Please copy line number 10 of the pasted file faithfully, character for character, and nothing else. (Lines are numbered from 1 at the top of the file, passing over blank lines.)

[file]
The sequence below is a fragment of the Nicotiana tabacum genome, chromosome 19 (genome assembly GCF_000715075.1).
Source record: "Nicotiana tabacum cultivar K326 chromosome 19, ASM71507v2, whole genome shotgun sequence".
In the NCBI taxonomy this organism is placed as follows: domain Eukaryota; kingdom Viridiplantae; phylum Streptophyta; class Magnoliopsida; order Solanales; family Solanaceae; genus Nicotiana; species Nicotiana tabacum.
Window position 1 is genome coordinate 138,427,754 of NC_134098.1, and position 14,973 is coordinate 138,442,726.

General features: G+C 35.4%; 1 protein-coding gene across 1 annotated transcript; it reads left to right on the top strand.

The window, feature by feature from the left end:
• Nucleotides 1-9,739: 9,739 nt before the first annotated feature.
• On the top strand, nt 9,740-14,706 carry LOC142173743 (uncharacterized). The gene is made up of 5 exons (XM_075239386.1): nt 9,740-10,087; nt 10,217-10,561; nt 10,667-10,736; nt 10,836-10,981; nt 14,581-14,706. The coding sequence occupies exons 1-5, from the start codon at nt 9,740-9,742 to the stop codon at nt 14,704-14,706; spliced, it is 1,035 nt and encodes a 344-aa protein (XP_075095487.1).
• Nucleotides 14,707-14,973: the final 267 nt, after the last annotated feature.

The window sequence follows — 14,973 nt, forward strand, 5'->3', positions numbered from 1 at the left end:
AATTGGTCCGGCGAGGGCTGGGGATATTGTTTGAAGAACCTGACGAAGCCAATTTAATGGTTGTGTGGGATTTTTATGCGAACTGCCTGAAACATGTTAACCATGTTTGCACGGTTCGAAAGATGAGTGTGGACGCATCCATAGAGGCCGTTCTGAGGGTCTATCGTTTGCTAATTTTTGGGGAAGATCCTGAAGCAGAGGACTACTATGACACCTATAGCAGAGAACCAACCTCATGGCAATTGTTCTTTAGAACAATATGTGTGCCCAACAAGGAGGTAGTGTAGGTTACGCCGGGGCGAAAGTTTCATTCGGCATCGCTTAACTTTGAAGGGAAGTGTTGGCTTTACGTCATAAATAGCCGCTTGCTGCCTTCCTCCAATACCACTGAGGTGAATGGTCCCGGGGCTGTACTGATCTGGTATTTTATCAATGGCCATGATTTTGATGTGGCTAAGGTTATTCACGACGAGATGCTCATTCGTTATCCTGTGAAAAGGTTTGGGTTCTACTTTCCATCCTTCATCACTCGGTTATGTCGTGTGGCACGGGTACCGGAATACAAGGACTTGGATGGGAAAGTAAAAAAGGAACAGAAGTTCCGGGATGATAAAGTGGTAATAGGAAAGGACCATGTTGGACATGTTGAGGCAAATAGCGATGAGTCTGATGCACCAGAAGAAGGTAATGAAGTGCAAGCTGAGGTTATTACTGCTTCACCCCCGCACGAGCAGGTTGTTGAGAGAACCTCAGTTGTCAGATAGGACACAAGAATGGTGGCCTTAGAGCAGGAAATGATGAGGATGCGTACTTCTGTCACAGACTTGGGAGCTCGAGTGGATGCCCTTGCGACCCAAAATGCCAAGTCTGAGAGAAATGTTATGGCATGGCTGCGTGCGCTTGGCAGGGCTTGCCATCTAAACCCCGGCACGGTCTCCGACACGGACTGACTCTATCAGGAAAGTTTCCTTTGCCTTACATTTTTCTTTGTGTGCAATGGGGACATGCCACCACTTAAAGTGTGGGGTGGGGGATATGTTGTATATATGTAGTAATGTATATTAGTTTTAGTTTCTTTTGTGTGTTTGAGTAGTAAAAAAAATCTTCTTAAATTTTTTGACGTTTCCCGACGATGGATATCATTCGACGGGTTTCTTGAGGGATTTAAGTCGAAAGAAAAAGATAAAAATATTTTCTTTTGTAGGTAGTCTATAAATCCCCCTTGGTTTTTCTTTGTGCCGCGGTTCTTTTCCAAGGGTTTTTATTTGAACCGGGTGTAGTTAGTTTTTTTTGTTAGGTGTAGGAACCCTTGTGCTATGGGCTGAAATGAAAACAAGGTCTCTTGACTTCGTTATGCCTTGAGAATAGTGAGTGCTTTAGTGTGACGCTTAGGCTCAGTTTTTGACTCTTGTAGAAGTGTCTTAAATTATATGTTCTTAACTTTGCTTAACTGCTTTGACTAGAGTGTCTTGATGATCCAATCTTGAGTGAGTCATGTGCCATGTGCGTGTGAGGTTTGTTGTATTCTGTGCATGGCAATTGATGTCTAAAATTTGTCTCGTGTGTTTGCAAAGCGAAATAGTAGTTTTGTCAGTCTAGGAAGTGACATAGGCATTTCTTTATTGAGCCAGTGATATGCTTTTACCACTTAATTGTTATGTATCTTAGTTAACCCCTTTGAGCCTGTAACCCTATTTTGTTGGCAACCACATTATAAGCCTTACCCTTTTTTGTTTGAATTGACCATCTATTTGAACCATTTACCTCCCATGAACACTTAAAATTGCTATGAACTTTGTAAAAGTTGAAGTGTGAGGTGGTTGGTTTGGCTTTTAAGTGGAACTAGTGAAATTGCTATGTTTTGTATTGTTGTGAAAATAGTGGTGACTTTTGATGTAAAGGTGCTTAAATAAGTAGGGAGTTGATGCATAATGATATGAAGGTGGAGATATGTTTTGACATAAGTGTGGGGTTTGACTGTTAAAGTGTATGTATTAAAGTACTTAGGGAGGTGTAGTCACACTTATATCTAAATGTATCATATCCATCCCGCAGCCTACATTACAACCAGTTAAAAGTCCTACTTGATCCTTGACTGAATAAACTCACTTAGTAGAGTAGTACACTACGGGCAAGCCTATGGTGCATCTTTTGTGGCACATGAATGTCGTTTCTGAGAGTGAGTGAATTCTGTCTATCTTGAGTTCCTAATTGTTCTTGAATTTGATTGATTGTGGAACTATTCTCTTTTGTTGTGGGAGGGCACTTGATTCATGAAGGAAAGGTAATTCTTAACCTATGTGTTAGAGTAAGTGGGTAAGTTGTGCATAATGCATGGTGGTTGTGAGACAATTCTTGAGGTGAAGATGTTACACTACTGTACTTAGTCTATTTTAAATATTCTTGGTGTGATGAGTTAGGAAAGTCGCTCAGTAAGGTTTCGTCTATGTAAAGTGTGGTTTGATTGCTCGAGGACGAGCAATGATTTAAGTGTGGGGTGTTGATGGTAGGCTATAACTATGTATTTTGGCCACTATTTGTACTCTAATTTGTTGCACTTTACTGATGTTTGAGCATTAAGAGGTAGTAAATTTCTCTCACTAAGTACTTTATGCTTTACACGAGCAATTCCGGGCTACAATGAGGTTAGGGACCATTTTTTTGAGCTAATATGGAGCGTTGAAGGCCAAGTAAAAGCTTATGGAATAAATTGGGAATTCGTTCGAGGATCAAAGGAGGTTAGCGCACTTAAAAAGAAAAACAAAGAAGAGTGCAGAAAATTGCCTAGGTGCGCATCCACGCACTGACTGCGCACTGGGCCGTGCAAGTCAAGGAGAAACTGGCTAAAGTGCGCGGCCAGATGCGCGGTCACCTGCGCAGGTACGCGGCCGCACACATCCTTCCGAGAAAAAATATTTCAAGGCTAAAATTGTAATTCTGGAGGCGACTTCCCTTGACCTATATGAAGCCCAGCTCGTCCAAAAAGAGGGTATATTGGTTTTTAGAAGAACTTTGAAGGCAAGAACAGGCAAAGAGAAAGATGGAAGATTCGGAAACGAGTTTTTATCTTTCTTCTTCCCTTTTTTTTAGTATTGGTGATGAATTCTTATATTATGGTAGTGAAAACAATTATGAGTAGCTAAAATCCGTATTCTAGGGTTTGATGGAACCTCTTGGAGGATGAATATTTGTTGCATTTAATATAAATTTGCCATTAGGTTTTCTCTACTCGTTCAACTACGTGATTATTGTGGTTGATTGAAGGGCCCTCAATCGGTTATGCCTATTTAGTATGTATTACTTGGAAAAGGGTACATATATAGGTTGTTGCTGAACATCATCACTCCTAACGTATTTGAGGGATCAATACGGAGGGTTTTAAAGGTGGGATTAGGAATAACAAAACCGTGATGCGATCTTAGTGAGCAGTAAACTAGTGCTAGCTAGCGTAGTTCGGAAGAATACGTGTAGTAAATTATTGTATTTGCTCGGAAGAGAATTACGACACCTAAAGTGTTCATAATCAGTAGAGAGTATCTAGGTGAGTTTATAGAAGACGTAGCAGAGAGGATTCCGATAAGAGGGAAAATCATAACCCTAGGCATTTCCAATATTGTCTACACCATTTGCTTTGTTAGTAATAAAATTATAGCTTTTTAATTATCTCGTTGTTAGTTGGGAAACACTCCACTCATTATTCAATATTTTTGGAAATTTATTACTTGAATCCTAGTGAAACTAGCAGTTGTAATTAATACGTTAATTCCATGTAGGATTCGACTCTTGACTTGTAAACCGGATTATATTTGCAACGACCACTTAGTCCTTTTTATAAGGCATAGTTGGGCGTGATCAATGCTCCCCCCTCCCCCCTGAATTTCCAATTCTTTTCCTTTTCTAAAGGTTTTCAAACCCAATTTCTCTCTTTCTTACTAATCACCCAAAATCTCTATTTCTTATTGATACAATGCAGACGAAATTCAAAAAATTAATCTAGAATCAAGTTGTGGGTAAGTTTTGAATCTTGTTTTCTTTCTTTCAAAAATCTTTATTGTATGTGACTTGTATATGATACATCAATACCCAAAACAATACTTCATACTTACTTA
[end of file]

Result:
The window sequence follows — 14,973 nt, forward strand, 5'->3', positions numbered from 1 at the left end: